Former Hempstead Mayor James Garner extolled Parker as a man who believed in doing the right thing all the time. “He was a role model that I only hoped to emulate,” he said.
Survivors include wife Flora Covington Parker of Baltimore; four daughters, Wanda K. Parker of Hempstead, Helen M. Kennedy of Fort Lauderdale, Joyce A. Parker of Topeka, Kansas, and Dorothy J. Parker-Guana of Amityville; two sons, David K. Parker of Chicago and Daniel K. Parker of Atlanta; three sisters, Alma Bowie of Anniston, Alabama, Ruth Parker of Clanton, Alabama, and Ethel Carr of Dayton, Ohio; 14 grandchildren; and 15 great-grandchildren.
The wake is from 6 to 9 p.m. Monday, January 12, 2015 at Emanuel Baptist Church in Elmont. The service will be there at 10 a.m. Tuesday, January 13, 2015. Burial will follow at Greenfield Cemetery in Uniondale.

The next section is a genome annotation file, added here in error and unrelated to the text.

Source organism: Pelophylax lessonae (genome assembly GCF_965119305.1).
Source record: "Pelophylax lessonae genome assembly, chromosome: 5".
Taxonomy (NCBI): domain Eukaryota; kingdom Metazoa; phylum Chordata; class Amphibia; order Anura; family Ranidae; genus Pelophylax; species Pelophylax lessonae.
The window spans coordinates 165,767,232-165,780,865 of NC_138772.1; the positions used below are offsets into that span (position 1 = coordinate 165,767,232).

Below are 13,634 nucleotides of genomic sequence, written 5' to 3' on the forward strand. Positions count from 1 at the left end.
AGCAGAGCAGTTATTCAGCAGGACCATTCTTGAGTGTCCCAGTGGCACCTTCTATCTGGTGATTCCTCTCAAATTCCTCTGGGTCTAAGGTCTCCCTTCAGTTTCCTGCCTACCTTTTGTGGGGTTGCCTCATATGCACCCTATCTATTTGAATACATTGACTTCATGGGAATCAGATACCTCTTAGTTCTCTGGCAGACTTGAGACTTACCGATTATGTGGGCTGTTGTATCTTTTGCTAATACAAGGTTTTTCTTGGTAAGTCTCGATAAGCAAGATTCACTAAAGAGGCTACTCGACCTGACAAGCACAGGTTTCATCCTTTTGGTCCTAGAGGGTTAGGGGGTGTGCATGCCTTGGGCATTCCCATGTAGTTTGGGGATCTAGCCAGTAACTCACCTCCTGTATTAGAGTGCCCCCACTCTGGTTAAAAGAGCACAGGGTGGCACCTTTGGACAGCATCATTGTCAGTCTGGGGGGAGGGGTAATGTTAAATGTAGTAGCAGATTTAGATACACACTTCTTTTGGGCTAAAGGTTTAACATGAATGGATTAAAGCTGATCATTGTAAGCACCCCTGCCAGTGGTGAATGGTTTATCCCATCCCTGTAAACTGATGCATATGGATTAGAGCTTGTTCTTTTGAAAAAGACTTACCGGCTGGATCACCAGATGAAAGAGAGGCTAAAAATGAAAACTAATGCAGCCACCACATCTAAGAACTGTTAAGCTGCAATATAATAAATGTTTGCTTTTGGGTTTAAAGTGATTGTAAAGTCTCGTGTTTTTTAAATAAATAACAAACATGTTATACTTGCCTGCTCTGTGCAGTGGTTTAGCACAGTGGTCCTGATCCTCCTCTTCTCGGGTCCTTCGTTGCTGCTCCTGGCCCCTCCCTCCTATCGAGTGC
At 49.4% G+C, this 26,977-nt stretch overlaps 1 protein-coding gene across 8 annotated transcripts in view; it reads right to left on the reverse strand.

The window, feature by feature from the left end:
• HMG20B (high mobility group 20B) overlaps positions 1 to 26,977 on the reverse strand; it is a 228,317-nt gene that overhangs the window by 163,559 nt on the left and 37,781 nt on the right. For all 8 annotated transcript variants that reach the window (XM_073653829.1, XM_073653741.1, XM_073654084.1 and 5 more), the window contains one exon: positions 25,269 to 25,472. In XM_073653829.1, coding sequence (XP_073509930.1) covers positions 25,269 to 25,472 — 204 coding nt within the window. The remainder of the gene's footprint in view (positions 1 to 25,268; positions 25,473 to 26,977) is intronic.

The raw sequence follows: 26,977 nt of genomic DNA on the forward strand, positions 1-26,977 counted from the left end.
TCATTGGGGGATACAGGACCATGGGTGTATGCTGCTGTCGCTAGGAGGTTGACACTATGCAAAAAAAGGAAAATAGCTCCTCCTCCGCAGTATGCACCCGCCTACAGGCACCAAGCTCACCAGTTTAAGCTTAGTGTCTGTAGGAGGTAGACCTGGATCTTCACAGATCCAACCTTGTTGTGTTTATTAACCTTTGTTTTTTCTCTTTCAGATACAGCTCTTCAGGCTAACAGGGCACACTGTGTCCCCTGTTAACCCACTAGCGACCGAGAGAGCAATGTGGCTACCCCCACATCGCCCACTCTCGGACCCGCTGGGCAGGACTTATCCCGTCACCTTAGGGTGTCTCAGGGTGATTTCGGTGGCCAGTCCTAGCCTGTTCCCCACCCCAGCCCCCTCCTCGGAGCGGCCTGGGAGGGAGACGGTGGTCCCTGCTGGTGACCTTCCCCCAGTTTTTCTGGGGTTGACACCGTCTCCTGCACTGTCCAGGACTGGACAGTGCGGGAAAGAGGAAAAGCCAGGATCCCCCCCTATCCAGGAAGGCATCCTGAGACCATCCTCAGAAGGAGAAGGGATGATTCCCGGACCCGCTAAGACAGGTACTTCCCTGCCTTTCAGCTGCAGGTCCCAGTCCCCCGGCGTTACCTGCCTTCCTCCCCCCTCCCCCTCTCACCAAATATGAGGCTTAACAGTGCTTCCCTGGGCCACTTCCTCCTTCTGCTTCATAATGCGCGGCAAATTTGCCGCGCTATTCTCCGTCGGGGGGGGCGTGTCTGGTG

by Robert Earl Houston
This evening (January 8, 2015) the body of Christ lost its metronome. Pastor Andrae Crouch went home to be with the Lord at the age of 72 in Southern California.
If you were in Choirs or a musician (or a budding musician as I was in the 1970s) your world was turned upside down by the persona of Andrae Crouch. He was so different from the rest of the crowd. James Cleveland, Clay Evans, Thomas Whitfield, and others who were “church” – with suits and ties and minimal instrumentation, and along comes a hip, cool brother – wearing open collars, hats, bell bottom slacks, with piano, organ (Billy Preston was his organist), drums, bass, and literally ignited a debate about what was and wasn’t gospel music. He took it to a dimension the church had never seen before.